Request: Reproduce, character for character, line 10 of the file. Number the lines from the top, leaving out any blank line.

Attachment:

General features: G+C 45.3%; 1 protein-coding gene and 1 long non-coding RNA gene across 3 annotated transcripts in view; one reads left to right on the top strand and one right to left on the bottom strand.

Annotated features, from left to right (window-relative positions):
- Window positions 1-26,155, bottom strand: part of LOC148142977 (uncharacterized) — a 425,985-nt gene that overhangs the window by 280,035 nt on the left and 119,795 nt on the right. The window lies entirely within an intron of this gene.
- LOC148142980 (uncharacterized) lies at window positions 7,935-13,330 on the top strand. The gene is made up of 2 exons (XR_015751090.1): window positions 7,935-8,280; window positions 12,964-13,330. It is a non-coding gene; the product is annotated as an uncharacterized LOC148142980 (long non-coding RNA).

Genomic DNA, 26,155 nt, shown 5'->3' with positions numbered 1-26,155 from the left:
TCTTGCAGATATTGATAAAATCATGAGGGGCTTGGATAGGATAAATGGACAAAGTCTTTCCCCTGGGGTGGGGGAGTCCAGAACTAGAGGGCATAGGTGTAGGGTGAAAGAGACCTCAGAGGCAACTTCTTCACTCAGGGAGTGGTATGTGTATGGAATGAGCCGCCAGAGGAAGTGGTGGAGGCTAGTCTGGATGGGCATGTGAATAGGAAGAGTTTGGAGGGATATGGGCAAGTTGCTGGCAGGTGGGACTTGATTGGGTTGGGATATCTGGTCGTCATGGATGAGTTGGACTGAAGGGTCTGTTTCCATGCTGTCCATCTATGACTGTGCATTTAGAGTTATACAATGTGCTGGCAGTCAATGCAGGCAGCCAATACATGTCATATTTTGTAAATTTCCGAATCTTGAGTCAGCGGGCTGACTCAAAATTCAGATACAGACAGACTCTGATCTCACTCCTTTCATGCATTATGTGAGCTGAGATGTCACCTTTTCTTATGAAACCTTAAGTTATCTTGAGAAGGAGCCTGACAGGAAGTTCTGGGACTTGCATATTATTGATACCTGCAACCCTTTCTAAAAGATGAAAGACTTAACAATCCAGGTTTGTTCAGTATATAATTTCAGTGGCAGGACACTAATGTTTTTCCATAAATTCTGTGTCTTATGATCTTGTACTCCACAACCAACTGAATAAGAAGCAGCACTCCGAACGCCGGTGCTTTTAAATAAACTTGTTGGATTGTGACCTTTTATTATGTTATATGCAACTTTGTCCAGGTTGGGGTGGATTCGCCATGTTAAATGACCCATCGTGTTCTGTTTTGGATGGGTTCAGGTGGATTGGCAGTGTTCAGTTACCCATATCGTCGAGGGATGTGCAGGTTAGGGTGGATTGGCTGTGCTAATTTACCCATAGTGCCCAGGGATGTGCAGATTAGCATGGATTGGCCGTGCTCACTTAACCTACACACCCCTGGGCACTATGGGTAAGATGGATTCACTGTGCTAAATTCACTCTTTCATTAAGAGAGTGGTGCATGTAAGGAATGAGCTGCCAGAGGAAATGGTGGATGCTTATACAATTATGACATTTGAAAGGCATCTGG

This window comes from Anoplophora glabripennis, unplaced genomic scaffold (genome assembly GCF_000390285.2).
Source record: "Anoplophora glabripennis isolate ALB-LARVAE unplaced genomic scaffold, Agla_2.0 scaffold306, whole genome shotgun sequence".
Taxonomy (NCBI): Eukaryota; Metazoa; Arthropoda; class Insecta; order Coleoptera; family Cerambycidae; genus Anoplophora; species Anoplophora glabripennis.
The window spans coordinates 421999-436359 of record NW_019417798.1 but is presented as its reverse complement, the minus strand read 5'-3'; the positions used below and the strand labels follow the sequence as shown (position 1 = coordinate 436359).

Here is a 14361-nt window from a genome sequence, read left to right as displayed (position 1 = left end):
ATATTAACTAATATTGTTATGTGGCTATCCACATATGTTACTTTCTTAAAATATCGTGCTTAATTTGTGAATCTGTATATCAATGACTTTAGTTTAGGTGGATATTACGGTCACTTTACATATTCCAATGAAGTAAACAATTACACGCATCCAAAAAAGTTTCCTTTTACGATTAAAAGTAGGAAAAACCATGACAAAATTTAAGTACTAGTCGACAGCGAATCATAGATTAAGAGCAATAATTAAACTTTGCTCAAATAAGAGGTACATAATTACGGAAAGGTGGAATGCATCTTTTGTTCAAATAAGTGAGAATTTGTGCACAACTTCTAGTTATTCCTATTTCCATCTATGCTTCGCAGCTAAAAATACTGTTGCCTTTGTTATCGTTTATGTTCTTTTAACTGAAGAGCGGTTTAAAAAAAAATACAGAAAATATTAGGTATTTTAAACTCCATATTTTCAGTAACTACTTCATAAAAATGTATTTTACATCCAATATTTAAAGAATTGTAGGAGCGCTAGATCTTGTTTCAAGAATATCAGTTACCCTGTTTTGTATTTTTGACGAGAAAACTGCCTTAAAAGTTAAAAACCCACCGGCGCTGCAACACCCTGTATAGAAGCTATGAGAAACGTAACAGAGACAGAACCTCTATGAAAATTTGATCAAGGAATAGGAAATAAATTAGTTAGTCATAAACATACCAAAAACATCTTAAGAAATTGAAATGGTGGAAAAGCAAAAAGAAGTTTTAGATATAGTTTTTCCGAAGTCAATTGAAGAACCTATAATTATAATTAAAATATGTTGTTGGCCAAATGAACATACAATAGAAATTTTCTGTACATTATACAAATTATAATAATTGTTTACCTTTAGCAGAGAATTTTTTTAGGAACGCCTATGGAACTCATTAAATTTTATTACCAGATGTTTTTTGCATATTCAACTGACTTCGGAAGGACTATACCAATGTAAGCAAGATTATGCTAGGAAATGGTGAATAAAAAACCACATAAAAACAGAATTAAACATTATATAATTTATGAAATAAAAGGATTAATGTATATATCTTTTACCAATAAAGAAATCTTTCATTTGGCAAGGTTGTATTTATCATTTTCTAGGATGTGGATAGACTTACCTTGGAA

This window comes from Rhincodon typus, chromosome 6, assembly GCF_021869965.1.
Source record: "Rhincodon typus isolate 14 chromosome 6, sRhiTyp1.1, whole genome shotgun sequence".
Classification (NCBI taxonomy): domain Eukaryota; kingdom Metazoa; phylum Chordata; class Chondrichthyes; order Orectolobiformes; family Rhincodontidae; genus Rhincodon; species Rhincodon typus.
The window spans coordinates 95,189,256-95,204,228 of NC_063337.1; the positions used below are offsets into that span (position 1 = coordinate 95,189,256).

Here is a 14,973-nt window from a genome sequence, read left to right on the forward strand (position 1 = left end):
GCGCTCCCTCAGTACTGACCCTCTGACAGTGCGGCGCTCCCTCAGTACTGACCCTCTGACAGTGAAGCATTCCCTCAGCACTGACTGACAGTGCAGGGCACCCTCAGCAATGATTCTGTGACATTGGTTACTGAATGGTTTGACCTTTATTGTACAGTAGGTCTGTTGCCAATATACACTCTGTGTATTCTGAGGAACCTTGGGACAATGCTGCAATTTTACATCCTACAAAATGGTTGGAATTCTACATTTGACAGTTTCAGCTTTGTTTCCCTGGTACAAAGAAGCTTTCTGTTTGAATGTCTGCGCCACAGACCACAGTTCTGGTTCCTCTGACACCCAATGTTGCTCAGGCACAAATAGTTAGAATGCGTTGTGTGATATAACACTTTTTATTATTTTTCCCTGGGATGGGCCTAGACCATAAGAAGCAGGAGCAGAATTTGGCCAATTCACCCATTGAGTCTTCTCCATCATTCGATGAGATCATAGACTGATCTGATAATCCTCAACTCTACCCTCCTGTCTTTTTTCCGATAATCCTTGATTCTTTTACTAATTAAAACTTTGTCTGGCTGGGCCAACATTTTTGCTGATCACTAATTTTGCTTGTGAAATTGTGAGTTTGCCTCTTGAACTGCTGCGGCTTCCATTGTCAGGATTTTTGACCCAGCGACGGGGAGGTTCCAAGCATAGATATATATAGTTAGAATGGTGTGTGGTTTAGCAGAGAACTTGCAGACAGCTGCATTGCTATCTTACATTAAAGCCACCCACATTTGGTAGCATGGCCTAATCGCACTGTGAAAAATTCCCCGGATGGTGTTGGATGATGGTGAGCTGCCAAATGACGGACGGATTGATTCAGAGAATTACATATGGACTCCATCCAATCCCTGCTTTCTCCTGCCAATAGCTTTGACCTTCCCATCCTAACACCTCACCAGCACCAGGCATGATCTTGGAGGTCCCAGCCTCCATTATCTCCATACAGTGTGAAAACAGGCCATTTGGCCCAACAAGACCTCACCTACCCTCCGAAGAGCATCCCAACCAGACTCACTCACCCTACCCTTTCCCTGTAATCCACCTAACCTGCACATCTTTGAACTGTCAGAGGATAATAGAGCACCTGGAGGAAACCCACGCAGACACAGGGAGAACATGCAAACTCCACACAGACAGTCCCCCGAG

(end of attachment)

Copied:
The window spans coordinates 421999-436359 of record NW_019417798.1 but is presented as its reverse complement, the minus strand read 5'-3'; the positions used below and the strand labels follow the sequence as shown (position 1 = coordinate 436359).